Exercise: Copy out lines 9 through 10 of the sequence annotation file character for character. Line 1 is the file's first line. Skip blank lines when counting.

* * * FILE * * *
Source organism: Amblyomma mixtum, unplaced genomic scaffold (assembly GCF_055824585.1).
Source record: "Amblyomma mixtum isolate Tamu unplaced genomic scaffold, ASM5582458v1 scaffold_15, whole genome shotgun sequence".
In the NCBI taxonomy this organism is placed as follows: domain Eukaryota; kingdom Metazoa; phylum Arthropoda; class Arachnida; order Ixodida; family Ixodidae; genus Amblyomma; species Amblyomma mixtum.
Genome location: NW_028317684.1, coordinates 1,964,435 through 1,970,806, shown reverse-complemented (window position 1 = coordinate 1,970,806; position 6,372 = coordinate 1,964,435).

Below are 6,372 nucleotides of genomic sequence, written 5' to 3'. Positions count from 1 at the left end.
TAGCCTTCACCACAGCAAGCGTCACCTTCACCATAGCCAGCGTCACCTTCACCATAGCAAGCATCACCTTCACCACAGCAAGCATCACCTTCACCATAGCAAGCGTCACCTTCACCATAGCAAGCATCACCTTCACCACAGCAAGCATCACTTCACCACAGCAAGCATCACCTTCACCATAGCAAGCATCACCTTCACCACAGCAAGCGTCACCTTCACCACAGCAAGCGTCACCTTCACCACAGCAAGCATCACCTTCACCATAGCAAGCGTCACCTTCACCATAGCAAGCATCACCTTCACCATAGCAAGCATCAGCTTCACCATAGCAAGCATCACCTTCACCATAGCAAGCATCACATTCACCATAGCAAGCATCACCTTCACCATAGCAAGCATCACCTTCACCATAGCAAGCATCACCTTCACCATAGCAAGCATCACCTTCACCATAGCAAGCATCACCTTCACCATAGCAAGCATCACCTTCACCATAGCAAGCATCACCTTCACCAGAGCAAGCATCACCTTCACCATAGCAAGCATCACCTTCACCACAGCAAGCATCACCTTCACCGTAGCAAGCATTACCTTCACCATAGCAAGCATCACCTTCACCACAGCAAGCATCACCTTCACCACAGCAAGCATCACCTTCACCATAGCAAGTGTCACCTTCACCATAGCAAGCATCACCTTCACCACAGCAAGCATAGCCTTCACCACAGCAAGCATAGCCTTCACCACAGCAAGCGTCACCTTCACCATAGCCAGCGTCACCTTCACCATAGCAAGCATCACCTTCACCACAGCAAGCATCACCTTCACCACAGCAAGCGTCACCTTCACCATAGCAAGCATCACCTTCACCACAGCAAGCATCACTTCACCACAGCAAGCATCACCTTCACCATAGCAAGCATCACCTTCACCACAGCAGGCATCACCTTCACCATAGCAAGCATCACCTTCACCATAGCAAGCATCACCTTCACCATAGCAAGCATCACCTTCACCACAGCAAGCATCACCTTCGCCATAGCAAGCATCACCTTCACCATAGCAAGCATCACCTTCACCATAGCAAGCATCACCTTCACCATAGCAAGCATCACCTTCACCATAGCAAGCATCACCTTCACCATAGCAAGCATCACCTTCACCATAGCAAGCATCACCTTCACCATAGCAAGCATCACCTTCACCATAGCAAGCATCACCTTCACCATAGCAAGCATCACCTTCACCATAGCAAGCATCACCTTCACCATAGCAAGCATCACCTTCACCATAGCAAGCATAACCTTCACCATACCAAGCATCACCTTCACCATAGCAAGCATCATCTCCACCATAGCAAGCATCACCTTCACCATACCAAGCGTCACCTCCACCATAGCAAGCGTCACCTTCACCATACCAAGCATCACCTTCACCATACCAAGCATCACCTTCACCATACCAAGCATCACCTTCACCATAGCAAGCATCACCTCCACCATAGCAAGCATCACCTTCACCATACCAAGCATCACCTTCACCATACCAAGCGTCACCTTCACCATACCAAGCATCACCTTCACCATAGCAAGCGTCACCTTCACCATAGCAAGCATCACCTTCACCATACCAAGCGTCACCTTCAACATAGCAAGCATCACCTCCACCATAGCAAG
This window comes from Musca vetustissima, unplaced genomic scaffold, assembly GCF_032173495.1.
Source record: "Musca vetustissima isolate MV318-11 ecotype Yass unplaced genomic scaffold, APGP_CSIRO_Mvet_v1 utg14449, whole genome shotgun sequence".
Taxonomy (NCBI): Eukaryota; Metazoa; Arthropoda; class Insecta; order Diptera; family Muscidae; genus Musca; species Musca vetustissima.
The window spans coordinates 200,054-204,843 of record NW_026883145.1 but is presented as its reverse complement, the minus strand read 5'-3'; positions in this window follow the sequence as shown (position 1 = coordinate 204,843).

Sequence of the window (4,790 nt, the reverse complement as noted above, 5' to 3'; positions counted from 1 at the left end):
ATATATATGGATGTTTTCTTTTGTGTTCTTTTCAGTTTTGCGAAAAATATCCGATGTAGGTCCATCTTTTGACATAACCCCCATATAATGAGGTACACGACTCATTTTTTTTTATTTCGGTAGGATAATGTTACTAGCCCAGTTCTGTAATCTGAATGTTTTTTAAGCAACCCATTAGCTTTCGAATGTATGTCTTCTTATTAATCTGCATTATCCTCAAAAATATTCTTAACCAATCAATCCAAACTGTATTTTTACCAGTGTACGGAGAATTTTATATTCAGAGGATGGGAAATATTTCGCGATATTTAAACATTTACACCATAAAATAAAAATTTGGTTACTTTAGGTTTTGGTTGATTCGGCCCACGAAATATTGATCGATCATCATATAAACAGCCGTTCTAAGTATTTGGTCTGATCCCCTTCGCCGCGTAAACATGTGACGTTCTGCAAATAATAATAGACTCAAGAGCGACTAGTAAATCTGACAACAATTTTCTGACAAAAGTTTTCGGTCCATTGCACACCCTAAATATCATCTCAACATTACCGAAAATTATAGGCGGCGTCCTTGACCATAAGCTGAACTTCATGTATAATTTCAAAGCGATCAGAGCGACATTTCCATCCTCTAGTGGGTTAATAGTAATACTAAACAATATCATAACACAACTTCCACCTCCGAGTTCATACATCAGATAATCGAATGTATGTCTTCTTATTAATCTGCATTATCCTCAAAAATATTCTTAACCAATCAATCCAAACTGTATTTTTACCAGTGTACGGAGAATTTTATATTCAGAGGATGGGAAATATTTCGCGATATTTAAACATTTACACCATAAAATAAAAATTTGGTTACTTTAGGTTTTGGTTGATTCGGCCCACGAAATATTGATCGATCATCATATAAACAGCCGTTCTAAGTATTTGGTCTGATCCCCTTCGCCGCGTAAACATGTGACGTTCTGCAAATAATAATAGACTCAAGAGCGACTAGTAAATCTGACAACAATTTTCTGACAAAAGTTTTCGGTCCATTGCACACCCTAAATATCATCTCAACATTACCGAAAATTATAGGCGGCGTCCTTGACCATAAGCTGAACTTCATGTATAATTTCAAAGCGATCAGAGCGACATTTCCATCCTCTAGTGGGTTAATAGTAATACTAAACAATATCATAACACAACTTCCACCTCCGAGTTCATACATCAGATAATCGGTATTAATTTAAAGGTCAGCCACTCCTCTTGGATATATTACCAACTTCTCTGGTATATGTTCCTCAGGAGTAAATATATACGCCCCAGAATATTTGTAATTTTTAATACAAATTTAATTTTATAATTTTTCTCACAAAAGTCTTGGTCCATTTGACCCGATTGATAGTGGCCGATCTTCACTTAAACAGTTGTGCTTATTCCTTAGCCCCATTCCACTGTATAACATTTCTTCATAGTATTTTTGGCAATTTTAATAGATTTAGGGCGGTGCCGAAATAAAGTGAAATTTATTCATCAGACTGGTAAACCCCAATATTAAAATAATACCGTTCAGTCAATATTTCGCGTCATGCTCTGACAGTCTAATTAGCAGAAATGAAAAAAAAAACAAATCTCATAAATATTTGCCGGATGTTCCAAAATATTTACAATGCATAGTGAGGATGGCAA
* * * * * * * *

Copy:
Taxonomy (NCBI): Eukaryota; Metazoa; Arthropoda; class Insecta; order Diptera; family Muscidae; genus Musca; species Musca vetustissima.
The window spans coordinates 200,054-204,843 of record NW_026883145.1 but is presented as its reverse complement, the minus strand read 5'-3'; positions in this window follow the sequence as shown (position 1 = coordinate 204,843).